FAO calls for fisheries policy

The fishing sector still plays a major role in country's economy
The fishing sector still plays a major role in country’s economy

Food and Agriculture organisation (FAO) of the United Nations has called for speedy implementation of the revised Fisheries Policy of Malawi by developing management plans for fisheries and aquaculture.

FAO assistant representative, Samuel Chingondole, made the remarks in Mangochi on Monday at the start of a three-day workshop on the implementation of an Ecosystem Approach to Fisheries and Aquaculture (Eafa) in Malawi.

“There is an urgent need to implement the recently produced Fisheries Policy of Malawi by developing management plans for fisheries and aquaculture,” he said.

According to the Ministry of Agriculture’s Department of Fisheries, the key policy areas in the revised Fisheries Policy capture Fisheries, Aquaculture, Fish Quality Control and Post Harvest, Governance, Social Development and Decent Employment, Research and Information, and Capacity Development.

Chingondole observed that Malawi needed to make efforts to support fisheries and aquaculture and its sustainable development, saying this plays a great role to food and nutrition, providing essential elements for adequate child development and healthy lives.

“FAO is undertaking work to assist member countries understand the advantages of using these approaches to improve the management of fisheries and aquaculture and their contribution to food security and social development.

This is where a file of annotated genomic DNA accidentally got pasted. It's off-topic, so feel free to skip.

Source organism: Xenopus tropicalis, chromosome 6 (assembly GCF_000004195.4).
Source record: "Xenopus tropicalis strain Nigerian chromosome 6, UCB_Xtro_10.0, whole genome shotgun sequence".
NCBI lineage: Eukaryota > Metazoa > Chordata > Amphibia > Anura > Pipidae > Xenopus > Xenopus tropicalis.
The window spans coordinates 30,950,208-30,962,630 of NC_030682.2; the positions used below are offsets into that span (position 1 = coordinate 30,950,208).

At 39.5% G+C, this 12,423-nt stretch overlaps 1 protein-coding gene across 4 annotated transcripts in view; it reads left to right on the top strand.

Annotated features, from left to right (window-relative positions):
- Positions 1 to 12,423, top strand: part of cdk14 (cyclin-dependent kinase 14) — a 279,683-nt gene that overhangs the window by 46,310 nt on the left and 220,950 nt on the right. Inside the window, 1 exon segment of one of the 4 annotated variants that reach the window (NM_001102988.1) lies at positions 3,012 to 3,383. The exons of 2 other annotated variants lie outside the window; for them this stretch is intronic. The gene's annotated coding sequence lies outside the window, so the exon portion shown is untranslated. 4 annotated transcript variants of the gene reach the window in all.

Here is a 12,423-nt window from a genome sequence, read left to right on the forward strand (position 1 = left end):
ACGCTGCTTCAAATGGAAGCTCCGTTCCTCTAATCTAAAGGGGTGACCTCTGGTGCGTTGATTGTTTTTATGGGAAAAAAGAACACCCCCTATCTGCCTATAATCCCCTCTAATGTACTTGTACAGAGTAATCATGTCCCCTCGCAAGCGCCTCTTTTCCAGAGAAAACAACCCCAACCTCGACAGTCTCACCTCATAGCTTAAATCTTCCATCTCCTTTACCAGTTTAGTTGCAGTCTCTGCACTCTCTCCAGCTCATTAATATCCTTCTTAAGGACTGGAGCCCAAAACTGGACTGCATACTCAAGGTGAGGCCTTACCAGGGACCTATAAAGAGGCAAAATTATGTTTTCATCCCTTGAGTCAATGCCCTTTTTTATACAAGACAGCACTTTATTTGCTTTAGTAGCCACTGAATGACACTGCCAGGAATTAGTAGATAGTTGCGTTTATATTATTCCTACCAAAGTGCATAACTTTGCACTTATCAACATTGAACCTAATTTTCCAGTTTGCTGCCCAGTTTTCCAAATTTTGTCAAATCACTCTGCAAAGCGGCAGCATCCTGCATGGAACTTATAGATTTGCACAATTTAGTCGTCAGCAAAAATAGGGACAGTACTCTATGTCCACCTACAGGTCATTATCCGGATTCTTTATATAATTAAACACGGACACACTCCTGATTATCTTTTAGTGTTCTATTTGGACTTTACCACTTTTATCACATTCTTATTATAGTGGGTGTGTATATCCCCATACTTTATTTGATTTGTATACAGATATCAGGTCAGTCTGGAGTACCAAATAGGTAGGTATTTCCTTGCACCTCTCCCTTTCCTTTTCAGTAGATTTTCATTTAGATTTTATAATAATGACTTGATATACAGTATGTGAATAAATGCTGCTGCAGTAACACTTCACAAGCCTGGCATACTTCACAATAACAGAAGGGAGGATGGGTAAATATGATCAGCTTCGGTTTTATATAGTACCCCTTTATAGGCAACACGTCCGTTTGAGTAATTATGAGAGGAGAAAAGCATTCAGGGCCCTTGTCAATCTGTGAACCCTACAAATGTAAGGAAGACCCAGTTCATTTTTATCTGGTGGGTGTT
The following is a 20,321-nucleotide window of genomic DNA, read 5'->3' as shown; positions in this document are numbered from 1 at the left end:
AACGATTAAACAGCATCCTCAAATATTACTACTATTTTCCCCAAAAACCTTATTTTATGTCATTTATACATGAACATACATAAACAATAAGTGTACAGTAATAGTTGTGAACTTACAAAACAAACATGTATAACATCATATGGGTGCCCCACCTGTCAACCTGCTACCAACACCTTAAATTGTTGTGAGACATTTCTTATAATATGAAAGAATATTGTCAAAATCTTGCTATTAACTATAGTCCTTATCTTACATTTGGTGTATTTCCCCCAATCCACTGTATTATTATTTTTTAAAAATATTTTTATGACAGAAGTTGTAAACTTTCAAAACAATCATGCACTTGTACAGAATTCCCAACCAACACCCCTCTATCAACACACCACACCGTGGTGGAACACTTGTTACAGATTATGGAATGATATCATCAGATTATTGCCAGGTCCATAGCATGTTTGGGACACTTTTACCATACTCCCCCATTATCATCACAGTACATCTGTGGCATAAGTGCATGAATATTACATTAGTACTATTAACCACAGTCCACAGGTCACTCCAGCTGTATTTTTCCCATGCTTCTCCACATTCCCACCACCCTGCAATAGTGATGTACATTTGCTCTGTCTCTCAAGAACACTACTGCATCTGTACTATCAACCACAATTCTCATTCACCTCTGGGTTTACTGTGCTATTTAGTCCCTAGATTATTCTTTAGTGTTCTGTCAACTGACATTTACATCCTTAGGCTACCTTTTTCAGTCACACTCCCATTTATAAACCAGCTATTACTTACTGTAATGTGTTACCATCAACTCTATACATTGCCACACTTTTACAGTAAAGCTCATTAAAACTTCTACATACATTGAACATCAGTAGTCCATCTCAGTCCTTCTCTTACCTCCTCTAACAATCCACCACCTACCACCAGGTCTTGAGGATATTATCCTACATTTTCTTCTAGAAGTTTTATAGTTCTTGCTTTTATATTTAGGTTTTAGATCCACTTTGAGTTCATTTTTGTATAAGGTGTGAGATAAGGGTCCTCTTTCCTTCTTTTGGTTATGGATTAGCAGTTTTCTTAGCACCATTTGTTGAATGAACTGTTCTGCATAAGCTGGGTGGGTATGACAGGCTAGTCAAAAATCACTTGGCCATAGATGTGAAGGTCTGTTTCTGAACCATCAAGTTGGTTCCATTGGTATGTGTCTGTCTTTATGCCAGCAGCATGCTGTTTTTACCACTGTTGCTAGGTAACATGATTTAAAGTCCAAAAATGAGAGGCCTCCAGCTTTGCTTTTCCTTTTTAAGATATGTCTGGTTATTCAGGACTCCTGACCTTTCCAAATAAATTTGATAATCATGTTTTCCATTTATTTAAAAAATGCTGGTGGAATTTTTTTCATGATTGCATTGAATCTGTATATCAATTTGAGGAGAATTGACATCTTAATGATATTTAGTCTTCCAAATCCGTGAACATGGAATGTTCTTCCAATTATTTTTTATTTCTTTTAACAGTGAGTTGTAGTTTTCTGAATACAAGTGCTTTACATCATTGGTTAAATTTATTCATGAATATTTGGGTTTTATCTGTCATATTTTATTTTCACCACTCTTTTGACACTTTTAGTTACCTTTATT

“These threats are a result of high population growth, increasing levels of poverty, environmental degradation and high fish demand. The Eafa can be an effective tool in addressing these concerns,” he said.

In Malawi, the fisheries sector contributes approximately four percent to Gross Domestic Product and is a significant source of jobs, directly employing about 60 000 fishermen and indirectly about 350 000 people who are involved in fish processing, fish marketing, net making, boat building and engine repair.

Recent statistics from the Department of fisheries show that there was 109 136 tonnes of fish in Lake Malawi as of 2012, 70 percent of which constituted usipa.

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